State Roundup: Mississippi, Montana, New Hampshire, and Oklahoma
June 1, 2003
Mississippi: Buy, sell, and vote
Since March, practitioners have been voluntarily wearing a Mississippi voter registrar hat under a program called Move the Vote. Practitioners fill out a voter registration form for their clients. At the closing, the clients sign the form and the practitioner mails it to the appropriate county government. It’s a way to register people who might otherwise have trouble finding the time to do it, says Quentin Whitwell, MAR government affairs director.
Montana: Staying in-state
The Montana Association of REALTORS® in late April helped inject fairness into a bill intended to soften property tax increases for full-time residents. Under the original bill, owner-occupied homes would’ve received a 40 percent tax increase exemption, and non-owner-occupied homes would’ve received only 18 percent. Now the homestead exemption, set at 36 percent, will apply to both groups of owners. The original tax distinction aimed to shift some of the tax burden to out-of-state second-home owners. But in fact many second homes in the state are owned by Montanans, says MAR.
New Hampshire: Making waves
The New Hampshire Association of REALTORS® has helped defeat a state bill, H.B. 454, that would’ve allowed municipalities veto power over the state permitting process for large groundwater withdrawals from aquifers. Had it been enacted, municipalities could potentially have halted growth by denying water withdrawals to proposed developments, says Kip Cooper, the association’s political affairs director. NHAR supports a bill to study how the state permits are issued and to explore how municipalities could be more involved in the process.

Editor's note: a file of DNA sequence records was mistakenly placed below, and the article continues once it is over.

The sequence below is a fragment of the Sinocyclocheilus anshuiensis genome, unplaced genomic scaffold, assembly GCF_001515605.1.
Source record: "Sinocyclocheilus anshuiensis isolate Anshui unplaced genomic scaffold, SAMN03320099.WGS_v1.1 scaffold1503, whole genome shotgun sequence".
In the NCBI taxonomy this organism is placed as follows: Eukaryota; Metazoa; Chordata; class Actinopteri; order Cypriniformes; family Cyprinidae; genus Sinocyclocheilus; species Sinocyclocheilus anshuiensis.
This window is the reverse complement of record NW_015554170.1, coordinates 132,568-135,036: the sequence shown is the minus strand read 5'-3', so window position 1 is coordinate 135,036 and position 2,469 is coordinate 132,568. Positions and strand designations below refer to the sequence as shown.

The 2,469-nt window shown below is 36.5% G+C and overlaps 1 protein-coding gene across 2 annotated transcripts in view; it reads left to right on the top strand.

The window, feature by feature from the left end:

Oklahoma: Stamp it out
It’s small, 10 cents per $500 in property sales price, but it could set a bad precedent. That’s the view the Oklahoma Association of REALTORS® is taking on a proposed increase in the state’s document stamp tax. The state legislature proposed the increase to fund historic sites and museums, which the Oklahoma Historical Society can no longer aid financially. OAR says it has nothing against museums and historical societies, but “we don’t want the government to see this tax as a source of revenue for the future,” says OAR’s Charla Bruce.
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Updated: September 30, 2022